National Catholic Reporter

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Pope reiterates environmental protection

 |  Eco Catholic

In his annual address to diplomats accredited to the Vatican, Pope Benedict XVI restated his stance on the need for greater protection of the environment, Catholic News Services reported today.

"Environmental protection and the connection between fighting poverty and fighting climate change are important areas for the promotion of integral human development," he said.

According the CNS, the pope cited the environmental disasters of 2011 - like the crisis at the Fukushima nuclear plant in Japan - as reasons to continue to urge government leaders from across the world to act on threats to climate and the environment.

World leaders are next set to meet June 20-22 in Rio De Janiero, Brazil, for the United Nations Conference on Sustainable Development.

In other environmental news:


New regulations from the Department of Interior will prevent new mining and mineral exploration (including uranium) at the Grand Canyon for 20 years, a welcome ban by supporters who feared mining would disrupt the canyon's majesty, the quality of water provided by the Colorado River and Native American sacred sites. [Sierraclub.org]

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South Florida counties are taking steps to "adapt early" to potential rising water levels by constructing a comprehensive plan for the southeast region of the state, reports the Orlando Sentinel. The plan includes redesigning low-lying bridges and roads, restricting development in vulnerable areas and acquiring land to use as buffer zones. [Orandlosentinel.com]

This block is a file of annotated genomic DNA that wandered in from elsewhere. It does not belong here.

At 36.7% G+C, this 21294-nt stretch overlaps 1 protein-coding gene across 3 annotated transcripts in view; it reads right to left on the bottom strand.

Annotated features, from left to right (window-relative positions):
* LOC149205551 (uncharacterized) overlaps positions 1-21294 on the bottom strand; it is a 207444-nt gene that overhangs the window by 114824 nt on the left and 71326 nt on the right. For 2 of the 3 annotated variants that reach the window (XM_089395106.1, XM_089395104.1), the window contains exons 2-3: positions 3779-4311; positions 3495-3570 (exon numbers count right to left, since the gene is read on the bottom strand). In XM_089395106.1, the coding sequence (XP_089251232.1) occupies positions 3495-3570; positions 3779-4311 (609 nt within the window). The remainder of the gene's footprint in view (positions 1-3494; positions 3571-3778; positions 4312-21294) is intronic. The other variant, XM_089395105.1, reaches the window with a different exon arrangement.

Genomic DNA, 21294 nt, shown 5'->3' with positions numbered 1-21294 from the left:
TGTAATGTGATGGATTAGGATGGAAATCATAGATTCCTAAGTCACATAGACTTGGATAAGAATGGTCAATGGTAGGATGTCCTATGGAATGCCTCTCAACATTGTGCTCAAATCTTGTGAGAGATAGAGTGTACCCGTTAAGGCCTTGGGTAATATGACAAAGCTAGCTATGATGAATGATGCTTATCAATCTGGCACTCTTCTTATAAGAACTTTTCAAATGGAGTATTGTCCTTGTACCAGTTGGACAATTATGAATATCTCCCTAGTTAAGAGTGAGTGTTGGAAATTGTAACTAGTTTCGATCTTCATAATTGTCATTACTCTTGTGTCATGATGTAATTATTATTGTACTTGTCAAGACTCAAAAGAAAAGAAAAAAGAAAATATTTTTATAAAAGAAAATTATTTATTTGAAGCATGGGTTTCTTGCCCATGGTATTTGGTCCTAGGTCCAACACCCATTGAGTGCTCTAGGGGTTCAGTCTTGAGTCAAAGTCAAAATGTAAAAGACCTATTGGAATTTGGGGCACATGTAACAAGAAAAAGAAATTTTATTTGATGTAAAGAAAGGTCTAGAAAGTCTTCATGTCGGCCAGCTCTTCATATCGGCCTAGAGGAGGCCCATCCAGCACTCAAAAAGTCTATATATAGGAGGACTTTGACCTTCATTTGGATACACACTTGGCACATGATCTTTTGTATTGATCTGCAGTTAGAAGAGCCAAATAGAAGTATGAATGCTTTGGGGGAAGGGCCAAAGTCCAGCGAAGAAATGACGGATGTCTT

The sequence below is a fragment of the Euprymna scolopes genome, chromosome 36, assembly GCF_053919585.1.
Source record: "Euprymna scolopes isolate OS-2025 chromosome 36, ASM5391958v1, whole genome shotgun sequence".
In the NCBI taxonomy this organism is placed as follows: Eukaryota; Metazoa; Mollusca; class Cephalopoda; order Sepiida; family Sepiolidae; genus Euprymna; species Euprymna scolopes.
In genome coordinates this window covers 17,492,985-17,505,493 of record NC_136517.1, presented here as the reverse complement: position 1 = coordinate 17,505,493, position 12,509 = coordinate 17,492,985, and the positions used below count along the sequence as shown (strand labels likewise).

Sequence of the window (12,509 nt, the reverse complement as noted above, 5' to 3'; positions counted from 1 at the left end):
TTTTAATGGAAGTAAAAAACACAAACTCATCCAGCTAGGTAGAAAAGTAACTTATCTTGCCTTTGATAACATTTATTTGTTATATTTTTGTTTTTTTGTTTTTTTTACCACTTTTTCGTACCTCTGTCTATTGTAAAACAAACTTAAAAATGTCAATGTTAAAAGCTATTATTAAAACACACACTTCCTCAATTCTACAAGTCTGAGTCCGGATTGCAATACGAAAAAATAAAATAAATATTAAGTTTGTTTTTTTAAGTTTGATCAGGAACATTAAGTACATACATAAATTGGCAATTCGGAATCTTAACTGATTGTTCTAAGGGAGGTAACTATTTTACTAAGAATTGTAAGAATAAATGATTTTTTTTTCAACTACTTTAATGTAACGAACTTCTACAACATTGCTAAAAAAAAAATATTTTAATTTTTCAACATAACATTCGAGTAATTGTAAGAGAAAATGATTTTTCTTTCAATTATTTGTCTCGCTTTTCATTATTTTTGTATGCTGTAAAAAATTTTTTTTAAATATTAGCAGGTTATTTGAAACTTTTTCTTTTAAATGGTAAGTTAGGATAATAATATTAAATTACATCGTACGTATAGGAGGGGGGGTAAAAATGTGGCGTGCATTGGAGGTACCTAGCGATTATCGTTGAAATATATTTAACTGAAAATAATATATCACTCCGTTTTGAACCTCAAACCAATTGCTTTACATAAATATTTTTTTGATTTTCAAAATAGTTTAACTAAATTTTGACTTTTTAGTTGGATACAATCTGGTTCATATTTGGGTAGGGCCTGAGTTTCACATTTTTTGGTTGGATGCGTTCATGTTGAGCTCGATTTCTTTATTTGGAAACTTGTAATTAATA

Following 2010's record snowfall in the Rockies, Colorado skiers are finding historically dry slopes this year. Rob Katz, CEO of Vail Resorts, is quoted in the Colorado Indepenent article, saying "for the first time since the late 1800s, it did not snow at all in Tahoe in December.” [Coloradoindependent.com]

Msgr. Charles Pope of the Archdiocese of Washington reflects on the starry sky scenes the three wise men must have seen as they made their way to Bethlehem, wondering if today's city dwellers will ever have a chance to gaze upon the same awesome skies. [Blog.adw.org]

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